When Bessie Watson’s aunt died from tuberculous, her concerned parents encouraged her to take up the bagpipes. They hoped that playing the pipes would strengthen their daughter’s lungs and protect her from the feared disease. Bessie became an accomplished piper. She volunteered to take part in an historical pageant which was part of a political march through the centre of Edinburgh in 1909 organised by the Women’s Social and Political Union. To join the pageant, Bessie and her mother had joined the movement aswell. Initially, Bessie was most interested in being part of the spectacle, and the cavalcade of tableaux that celebrated ‘What women have done and can and will do’.
However, Bessie soon became involved in the WSPU’s aims and an avid supporter of the Suffrage movement. A couple of weeks after the march, she was delighted to meet Christabel Pankhurst, the captivating leader of the WSPU. Christabel Pankhurst gave Bessie a brooch as a memento and thanks for her participation in the pageant which made Bessie feel that, although only nine years old, she had become a real Suffragette. Bessie continued to support the Suffrage movement and would even go after school to play her pipes outside Calton Jail so that the imprisoned Suffragettes would know people were thinking of them.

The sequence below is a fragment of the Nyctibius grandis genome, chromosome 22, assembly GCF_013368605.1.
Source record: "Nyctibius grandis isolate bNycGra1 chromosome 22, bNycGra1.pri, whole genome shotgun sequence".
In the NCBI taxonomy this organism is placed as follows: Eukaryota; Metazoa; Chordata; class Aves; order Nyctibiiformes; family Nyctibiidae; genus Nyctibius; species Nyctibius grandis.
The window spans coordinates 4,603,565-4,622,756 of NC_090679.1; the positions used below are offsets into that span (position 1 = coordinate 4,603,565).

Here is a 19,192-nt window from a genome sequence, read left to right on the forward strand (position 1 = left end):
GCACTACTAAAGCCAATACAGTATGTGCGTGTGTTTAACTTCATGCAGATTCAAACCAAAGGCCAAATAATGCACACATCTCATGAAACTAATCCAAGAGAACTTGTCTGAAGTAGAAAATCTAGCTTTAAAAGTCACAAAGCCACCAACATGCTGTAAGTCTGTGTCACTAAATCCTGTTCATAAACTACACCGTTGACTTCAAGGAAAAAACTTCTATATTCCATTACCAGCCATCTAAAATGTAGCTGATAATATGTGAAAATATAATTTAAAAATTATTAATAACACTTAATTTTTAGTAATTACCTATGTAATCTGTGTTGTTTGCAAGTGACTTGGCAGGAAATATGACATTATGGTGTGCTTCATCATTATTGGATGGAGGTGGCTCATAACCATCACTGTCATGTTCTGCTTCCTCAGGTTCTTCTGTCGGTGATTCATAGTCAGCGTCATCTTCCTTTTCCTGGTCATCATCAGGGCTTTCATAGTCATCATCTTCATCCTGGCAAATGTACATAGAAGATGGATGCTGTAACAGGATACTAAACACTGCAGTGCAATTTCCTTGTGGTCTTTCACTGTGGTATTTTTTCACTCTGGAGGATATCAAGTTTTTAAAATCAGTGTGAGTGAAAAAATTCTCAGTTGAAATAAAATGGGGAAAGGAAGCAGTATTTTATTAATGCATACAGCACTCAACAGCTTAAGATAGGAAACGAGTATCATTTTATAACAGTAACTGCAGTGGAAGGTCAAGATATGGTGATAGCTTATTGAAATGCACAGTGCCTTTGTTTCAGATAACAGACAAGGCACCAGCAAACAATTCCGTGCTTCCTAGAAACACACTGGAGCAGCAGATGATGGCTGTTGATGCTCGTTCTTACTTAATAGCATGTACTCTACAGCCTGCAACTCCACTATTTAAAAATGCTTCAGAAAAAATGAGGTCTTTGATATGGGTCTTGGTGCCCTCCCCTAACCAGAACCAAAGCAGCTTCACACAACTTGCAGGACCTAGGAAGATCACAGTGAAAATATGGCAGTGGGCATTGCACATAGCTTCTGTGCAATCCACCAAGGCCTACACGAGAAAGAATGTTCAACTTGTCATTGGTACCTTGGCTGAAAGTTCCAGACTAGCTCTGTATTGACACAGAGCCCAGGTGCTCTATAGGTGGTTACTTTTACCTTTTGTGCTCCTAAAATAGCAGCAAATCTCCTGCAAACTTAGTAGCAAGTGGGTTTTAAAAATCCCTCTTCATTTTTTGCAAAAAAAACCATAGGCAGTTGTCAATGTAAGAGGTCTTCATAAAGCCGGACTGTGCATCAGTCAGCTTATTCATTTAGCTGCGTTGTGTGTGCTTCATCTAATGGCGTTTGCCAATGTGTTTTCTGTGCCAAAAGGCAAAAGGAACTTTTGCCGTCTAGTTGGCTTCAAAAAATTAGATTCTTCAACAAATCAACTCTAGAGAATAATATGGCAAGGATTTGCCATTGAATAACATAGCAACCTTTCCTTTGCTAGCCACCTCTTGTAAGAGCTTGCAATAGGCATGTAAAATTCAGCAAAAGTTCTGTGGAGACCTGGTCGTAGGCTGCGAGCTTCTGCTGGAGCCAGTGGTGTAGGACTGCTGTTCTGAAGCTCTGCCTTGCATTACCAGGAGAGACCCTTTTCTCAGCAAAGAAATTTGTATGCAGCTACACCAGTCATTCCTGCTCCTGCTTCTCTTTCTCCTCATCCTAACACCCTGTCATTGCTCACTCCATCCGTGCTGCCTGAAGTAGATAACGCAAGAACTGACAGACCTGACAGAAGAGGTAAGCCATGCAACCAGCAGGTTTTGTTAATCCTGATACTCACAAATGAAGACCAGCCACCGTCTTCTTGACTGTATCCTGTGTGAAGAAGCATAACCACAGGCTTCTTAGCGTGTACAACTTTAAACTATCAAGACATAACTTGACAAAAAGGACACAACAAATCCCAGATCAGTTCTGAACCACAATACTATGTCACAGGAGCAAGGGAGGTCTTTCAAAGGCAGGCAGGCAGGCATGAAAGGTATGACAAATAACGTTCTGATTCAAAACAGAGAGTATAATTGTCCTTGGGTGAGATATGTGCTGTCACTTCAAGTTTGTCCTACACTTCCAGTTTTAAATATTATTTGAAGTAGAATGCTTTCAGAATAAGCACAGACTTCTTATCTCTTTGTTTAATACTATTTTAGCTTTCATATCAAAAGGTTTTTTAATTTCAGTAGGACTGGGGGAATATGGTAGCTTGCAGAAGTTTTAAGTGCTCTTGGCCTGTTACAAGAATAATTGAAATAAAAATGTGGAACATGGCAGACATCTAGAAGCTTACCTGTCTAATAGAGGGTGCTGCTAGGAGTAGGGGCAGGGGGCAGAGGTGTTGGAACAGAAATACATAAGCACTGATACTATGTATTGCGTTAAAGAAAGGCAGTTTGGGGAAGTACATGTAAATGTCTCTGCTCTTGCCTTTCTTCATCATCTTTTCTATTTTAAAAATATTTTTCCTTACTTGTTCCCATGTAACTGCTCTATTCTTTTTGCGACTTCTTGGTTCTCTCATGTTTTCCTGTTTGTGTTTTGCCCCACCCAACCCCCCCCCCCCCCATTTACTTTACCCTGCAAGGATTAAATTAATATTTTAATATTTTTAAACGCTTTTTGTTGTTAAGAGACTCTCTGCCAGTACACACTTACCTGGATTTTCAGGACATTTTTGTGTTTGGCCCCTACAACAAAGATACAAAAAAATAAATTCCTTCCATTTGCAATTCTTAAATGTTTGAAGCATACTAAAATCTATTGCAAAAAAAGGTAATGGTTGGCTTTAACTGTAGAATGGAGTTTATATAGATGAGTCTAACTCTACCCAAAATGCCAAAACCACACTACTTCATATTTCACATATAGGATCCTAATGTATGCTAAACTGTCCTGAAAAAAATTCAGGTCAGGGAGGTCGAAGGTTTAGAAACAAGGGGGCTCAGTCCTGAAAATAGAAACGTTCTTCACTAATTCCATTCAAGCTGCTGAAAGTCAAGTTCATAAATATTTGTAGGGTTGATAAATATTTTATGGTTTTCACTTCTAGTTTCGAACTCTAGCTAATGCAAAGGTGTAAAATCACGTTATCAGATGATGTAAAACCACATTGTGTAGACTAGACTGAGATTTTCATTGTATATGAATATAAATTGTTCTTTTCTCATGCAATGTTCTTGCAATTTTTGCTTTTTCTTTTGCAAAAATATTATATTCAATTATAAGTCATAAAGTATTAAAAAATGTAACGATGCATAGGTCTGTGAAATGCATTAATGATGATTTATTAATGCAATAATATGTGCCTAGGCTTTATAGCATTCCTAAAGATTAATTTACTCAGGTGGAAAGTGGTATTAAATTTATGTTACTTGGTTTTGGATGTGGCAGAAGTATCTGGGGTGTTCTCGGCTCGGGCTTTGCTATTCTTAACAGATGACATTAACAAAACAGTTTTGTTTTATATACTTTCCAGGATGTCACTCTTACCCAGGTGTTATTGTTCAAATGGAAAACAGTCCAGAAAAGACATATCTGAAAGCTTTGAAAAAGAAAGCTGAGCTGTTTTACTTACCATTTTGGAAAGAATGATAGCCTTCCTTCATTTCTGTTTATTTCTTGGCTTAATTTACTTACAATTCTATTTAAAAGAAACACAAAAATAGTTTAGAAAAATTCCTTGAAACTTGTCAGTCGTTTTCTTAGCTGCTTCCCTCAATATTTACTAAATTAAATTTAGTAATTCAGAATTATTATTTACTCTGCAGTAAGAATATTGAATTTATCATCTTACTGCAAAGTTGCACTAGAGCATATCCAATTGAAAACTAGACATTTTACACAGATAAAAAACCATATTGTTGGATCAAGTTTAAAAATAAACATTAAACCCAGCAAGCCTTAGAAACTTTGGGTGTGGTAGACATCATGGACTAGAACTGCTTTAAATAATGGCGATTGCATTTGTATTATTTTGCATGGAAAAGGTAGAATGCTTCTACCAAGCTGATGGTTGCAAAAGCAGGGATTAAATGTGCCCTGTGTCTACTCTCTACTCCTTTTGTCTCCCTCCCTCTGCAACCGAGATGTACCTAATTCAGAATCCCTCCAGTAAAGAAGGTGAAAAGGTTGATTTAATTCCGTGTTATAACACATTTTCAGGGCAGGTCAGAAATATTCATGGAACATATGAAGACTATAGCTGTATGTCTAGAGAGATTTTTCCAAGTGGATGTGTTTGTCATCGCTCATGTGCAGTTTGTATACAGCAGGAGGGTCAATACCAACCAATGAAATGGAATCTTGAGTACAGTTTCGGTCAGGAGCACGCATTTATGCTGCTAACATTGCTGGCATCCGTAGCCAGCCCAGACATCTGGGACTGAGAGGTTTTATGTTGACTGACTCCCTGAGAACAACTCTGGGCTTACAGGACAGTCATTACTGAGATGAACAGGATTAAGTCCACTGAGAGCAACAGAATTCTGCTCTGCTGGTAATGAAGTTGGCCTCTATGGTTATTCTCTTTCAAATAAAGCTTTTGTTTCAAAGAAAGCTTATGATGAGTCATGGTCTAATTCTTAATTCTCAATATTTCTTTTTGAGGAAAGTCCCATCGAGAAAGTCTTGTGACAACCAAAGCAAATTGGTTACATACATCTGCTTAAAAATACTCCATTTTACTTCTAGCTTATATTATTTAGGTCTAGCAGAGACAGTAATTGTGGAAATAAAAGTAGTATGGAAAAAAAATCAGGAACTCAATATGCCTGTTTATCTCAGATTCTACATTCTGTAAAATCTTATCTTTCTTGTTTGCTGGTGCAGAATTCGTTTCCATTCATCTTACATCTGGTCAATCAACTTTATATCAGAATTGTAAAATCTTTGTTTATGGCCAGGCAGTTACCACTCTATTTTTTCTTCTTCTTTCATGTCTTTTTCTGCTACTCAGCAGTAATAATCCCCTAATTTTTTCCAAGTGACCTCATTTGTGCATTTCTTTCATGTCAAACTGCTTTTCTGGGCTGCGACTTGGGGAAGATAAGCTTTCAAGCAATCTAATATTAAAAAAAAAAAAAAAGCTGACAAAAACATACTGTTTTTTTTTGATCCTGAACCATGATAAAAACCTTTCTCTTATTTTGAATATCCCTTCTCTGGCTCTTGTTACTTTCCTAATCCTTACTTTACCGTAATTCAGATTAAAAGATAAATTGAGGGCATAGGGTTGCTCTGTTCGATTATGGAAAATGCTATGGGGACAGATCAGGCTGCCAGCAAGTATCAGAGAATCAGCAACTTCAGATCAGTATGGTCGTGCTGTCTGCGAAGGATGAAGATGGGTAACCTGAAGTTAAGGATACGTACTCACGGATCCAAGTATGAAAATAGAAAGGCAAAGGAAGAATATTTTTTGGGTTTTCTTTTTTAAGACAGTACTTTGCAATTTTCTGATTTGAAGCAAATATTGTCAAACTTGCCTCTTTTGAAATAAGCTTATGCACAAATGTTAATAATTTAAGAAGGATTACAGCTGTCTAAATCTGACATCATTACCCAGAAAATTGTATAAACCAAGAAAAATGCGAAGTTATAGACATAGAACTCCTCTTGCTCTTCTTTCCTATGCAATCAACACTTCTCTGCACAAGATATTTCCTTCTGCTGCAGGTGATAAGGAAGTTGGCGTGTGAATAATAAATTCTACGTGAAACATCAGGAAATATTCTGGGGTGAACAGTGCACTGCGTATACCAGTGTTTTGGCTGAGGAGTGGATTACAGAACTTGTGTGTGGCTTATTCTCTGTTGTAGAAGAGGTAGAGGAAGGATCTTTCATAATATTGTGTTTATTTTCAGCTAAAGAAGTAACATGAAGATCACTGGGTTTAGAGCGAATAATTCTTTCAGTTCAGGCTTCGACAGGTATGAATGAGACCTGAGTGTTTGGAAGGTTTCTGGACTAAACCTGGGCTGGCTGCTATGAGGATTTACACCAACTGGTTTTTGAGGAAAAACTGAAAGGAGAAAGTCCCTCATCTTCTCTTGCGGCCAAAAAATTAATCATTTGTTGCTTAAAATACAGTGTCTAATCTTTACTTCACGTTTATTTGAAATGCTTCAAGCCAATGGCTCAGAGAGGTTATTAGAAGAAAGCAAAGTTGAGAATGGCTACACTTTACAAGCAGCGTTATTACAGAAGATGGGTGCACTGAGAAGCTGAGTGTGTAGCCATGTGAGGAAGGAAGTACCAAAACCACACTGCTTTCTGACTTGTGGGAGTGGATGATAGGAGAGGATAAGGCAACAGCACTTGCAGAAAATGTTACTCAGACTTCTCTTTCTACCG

In this week that celebrates International Women’s Day share Bessie’s remarkable childhood with your class. You’ll find the full story in her Life in a Box in Whose Town? and an exhibition on Capital Collections.